Hyperfocal distance is a fundamental concept in photography, especially when using manual lenses. In short, this is the distance at which the lens should be focused to achieve maximum depth of field in photographs. This means that everything from a close-up to distant objects will be in focus and sharp. Now, let's dig a little deeper into what this means and how it works.
Basic Concepts to Understand Hyperfocal
To understand hyperfocal, it is important to be clear about three key concepts:
Diaphragm: The diaphragm is the part of the lens that controls the amount of light that enters the camera. It is represented by numbers called "f/ numbers." A large aperture is represented by a low number (for example, f/2.8), and a small one by a high number (for example, f/16).
Depth of Field: Depth of field refers to the area in an image that is sharp and in focus. A large aperture (low number) results in a narrower depth of field, where only part of the image is in focus. On the other hand, a small aperture (high number) offers a greater depth of field, which means that more parts of the image will be in focus.
- Acutance : It is the contrast between the details of an image, which highlights the sharpness by differentiating the edges of the elements in the photo, creating more defined and clear lines.
What is Hyperfocal?
Controlling the hyperfocal distance allows you to achieve maximum depth of field in photographs. In simple terms, it is the focusing distance that ensures that everything from a closer object at point A to a more distant one at point B appears sharp and clear. But how does this work?
H = hyperfocal, F = focal length of the lens, f = Aperture of the diaphragm, and d the diameter of the circle of confusion.
You can calculate the hyperfocal distance analogically without the need for applications. Follow these steps:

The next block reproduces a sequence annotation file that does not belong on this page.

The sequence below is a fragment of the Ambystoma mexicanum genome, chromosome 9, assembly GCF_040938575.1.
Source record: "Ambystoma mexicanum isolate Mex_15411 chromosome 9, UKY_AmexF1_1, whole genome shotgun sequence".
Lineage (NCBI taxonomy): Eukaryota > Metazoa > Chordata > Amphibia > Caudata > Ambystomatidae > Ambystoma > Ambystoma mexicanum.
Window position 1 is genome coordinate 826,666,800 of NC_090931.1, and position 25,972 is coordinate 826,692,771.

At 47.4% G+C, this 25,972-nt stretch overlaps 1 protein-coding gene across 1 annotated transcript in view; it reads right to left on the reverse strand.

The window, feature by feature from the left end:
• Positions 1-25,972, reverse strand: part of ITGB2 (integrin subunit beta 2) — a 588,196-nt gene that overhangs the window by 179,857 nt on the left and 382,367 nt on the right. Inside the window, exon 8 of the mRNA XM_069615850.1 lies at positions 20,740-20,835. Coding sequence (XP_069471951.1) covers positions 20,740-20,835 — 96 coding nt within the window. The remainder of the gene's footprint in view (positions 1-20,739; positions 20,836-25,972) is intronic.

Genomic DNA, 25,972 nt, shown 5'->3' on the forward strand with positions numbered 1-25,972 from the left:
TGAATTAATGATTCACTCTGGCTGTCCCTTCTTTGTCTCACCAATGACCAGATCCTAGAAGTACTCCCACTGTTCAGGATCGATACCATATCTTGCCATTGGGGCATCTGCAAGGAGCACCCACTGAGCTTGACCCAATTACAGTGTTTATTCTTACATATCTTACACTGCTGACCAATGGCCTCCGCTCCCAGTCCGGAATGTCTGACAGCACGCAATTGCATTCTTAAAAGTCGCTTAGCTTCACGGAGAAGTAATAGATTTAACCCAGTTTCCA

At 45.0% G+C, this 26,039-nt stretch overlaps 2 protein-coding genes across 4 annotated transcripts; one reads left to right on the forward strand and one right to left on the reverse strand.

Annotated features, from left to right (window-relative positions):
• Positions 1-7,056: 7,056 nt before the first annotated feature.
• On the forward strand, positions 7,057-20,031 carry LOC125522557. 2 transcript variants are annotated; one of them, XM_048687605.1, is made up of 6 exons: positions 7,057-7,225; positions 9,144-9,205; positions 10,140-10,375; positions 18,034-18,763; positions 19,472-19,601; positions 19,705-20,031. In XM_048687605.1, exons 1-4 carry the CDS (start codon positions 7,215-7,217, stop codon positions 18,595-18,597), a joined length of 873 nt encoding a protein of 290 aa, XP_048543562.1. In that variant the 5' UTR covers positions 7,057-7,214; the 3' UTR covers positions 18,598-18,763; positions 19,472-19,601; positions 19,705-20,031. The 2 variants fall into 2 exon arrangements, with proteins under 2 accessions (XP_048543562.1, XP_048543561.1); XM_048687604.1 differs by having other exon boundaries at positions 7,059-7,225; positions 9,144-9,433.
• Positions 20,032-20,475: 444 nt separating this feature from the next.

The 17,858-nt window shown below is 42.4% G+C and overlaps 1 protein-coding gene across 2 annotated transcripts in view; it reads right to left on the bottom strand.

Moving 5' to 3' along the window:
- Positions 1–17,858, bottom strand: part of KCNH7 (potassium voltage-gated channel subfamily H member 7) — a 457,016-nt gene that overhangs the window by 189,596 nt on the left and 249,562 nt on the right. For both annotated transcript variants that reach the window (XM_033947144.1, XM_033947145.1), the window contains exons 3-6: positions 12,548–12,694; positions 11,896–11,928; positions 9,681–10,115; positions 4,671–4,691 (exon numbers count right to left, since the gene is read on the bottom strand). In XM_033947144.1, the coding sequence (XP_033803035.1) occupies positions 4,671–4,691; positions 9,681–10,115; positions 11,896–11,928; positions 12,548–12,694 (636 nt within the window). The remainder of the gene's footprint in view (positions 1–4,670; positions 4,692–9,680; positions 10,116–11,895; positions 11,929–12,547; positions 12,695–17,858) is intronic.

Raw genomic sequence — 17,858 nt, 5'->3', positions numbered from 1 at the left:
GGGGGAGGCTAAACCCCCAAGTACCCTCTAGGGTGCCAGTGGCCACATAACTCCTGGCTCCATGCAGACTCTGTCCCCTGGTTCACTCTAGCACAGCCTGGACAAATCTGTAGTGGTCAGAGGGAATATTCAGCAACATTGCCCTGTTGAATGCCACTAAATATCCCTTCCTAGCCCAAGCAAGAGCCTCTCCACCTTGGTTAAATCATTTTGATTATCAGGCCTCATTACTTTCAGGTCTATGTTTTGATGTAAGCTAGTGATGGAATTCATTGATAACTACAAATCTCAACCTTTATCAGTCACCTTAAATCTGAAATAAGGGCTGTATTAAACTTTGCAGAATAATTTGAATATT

Select a small aperture (a high number), between f/8 and f/16, to obtain a greater depth of field.
Find the "sweet spot" of the target. Each lens has an aperture at which it is sharpest. It is usually about two stops closer than the maximum aperture of the lens.
Estimate the distance to the closest subject in your composition that you want to be sharp.
Use the hyperfocal distance meter present in manual lenses.
Sets the focus to the hyperfocal distance (half the distance to the closest subject).
Examples of what the meter looks like on several popular lens brands, however, it is applicable to all:
This Nikkor 55/3.5 macro lens tells us that when set at f/32, everything within the range of 1.2m (point A) and 5mm (Point B) away will be in focus in the final image.
This is a Super Takumar 50/1.4 which indicates that if the aperture were set to f/4, all elements at 5m (point A) and 10m (Point B) distance from the photographer, they will be focused on the photograph. In this example, whoever is operating the camera must set the aperture to f/4 to make the technique effective.
In this image, the Canon nFD 50/1.8 is telling us that in the final image everything that is between 1.5m (Point A) and 2m (Point B) away will be in focus.
The hyperfocal is a powerful tool, which allows you to take advantage of the maximum qualities of manual lenses. This technique provides maximum depth of field, from the foreground at point A to another more distant object at point B, or to infinity.